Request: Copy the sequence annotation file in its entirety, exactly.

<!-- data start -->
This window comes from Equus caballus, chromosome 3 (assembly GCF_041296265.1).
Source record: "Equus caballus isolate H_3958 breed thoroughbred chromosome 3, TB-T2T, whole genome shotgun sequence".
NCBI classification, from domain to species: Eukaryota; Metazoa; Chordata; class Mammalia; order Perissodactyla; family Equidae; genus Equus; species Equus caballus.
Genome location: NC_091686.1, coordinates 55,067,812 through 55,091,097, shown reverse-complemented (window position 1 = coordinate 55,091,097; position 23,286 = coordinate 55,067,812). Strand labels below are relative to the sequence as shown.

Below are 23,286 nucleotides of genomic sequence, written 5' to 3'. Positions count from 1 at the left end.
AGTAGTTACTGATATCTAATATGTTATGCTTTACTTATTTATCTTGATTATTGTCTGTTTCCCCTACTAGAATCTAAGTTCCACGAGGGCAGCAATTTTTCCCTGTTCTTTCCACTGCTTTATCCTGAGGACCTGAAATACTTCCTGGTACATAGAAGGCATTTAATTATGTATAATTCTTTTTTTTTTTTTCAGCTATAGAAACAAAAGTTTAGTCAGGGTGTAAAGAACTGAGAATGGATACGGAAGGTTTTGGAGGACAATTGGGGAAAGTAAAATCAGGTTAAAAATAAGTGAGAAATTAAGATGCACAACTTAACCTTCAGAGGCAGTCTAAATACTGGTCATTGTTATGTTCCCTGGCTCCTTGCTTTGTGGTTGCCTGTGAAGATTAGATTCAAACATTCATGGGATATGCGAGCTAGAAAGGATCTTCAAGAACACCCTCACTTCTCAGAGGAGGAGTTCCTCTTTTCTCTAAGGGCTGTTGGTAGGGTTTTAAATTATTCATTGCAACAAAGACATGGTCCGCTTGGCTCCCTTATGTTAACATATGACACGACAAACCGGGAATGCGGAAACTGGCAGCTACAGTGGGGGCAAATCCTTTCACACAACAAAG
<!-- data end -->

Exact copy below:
This window comes from Equus caballus, chromosome 3 (assembly GCF_041296265.1).
Source record: "Equus caballus isolate H_3958 breed thoroughbred chromosome 3, TB-T2T, whole genome shotgun sequence".
NCBI classification, from domain to species: Eukaryota; Metazoa; Chordata; class Mammalia; order Perissodactyla; family Equidae; genus Equus; species Equus caballus.
Genome location: NC_091686.1, coordinates 55,067,812 through 55,091,097, shown reverse-complemented (window position 1 = coordinate 55,091,097; position 23,286 = coordinate 55,067,812). Strand labels below are relative to the sequence as shown.

Below are 23,286 nucleotides of genomic sequence, written 5' to 3'. Positions count from 1 at the left end.
AGTAGTTACTGATATCTAATATGTTATGCTTTACTTATTTATCTTGATTATTGTCTGTTTCCCCTACTAGAATCTAAGTTCCACGAGGGCAGCAATTTTTCCCTGTTCTTTCCACTGCTTTATCCTGAGGACCTGAAATACTTCCTGGTACATAGAAGGCATTTAATTATGTATAATTCTTTTTTTTTTTTTCAGCTATAGAAACAAAAGTTTAGTCAGGGTGTAAAGAACTGAGAATGGATACGGAAGGTTTTGGAGGACAATTGGGGAAAGTAAAATCAGGTTAAAAATAAGTGAGAAATTAAGATGCACAACTTAACCTTCAGAGGCAGTCTAAATACTGGTCATTGTTATGTTCCCTGGCTCCTTGCTTTGTGGTTGCCTGTGAAGATTAGATTCAAACATTCATGGGATATGCGAGCTAGAAAGGATCTTCAAGAACACCCTCACTTCTCAGAGGAGGAGTTCCTCTTTTCTCTAAGGGCTGTTGGTAGGGTTTTAAATTATTCATTGCAACAAAGACATGGTCCGCTTGGCTCCCTTATGTTAACATATGACACGACAAACCGGGAATGCGGAAACTGGCAGCTACAGTGGGGGCAAATCCTTTCACACAACAAAG